I attempt to sing, “Old MacDonald had an arse”, but I shudder into giggles partway through. The others are laughing without reserve now. Full-on belly laughs all round. We are a jiggling heap of lunatics right now, even though only one of us knows what’s so damned funny. Laughter being contagious and all.

Jazz, however, appears immune. She surveys the bedlam around her disapprovingly.

“NoooOOO!” her voice is thick with indignation. “HORSE. Is a HORSE, Mary!”

Does this calm us down? Not even close. In fact, and I know this might surprise you — it certainly surprised her — her protests just made me laugh harder. She huffs at us. Poor indignant, over-ridden Jazz. And the laughter rolls on.

Friday afternoon turned out to be pretty good, after all, all things considered.


November 21, 2011 Posted by | Jazz, music, Poppy, the things they say! | , , , | 3 Comments

Little kids have so much ENERGY!!!

I wish.

“Happy birss-day to you!
Happy birss-day to you!”

Tyler and Emily are making birthday cakes from playdough. When a birthday cake is completed, one must present it to the birthday boy or girl in song. Of course.

“Happy boouth-day, to you!”

It’s a catchy little ditty. The sort that very quickly becomes an ear worm.

“Happy boouth-day, dear Tyler!”

Well, it would be a catchy little ditty if it were sung the way you’re probably hearing it in your head. The version I’m hearing…

“Haaaaappyyyyy biiiiiirrrsssss-daaaaaay, deeeeeear Eeeemilllllly”

…the version I’m hearing has all the vitality of the Song of the Volga Boatmen.

“Haaaappyyyy biirrrirsssss-daaaaay toooo yooooooou!”

Happy Birthday as a funeral march.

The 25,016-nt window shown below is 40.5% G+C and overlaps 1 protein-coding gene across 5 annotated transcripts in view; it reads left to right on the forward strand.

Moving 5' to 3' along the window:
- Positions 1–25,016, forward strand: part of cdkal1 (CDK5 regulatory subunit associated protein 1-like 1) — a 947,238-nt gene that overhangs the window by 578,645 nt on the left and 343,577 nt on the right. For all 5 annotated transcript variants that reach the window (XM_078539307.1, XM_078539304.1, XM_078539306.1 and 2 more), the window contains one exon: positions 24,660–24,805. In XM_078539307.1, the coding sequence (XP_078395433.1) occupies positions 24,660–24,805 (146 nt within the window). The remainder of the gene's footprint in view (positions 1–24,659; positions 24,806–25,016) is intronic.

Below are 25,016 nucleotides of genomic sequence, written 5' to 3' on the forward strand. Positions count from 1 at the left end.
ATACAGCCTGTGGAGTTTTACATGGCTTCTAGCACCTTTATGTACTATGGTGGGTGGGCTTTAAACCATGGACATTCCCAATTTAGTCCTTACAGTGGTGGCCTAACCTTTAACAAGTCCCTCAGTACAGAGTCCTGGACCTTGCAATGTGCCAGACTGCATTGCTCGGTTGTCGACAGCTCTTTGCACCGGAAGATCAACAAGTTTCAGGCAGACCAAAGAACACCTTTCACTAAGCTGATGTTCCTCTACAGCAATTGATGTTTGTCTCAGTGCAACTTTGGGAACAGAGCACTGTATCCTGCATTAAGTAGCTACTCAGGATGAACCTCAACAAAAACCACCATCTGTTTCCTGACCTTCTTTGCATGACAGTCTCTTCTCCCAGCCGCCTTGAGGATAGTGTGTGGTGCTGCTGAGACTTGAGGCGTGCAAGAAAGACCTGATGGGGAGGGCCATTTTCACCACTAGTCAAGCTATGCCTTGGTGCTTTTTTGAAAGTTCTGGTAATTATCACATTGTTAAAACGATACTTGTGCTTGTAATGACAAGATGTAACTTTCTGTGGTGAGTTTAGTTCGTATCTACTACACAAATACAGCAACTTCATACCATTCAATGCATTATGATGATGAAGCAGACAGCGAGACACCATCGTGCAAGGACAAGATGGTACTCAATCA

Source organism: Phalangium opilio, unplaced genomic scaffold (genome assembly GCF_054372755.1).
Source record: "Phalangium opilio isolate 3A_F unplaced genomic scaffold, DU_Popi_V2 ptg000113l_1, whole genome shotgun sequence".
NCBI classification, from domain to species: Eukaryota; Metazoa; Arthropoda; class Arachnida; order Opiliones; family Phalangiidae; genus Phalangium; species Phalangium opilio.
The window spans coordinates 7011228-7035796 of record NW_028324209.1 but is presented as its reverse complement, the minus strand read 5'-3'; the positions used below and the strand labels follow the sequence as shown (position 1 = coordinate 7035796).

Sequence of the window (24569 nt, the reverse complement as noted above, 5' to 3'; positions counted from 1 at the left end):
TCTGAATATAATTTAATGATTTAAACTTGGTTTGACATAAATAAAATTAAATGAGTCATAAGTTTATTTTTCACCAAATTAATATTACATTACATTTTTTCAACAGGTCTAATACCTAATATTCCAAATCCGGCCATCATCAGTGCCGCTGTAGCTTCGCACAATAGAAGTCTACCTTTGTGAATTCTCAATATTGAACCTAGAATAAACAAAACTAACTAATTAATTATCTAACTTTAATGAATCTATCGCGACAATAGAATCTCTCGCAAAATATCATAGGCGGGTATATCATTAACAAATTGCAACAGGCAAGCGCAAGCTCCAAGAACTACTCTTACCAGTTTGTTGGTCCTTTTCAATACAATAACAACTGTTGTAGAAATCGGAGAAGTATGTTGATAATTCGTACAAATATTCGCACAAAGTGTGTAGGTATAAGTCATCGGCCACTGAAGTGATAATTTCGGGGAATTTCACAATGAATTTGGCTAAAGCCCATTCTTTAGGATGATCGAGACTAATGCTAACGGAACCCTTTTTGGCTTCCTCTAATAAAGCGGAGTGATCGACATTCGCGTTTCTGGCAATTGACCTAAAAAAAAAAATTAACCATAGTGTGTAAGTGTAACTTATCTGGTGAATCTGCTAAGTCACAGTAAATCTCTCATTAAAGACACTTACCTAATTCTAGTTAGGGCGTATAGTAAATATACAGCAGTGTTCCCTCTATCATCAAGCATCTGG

“Haaaa-peeee biiiiirssss-daaaaaay toooooo yoooooou…”

Lugubrious to the max.

“Aaaaand maaaaannyyyyyy mooooore.”

Oh, please, no. I’m getting more depressed by the minute.

December 20, 2010 Posted by | Emily, Tyler | , , , | 2 Comments

Sing, sing a song

Aren’t they great? The harmonies! The rhythms! The (squashed in the desks) dancing! It seems clear that this is a school event or choir or club of some sort, and I know we have those here, too, but it got me thinking about singing for the sheer joy of it — because this music, it just bubbles with joy and life.

I am closer to 50 than 40. I sing all the time. So does my husband. But you rarely see children (over the age of maybe five) spontaneously burst into song, even in the privacy of their own homes.

Maybe it’s because my husband and I were raised in churches, and in our generation, in our churches, you sang, you didn’t just sit there and watch the choir do it. (My church, unlike my husband’s, didn’t even have a choir.) Possibly because far fewer people attend church these days, the singing/non-singing divide seems to have a strong generational divide — older people sing, younger people just listen (or at best, maybe, rarely, sing along). Or maybe church attendance has nothing whatever to do with it. But for whatever reason, I see younger people as being far less likely to sing, sing, sing.

Do you agree? Does anyone else find it sad that North American kids hardly ever sing for fun?

August 3, 2009 Posted by | Uncategorized | , , , , , | 13 Comments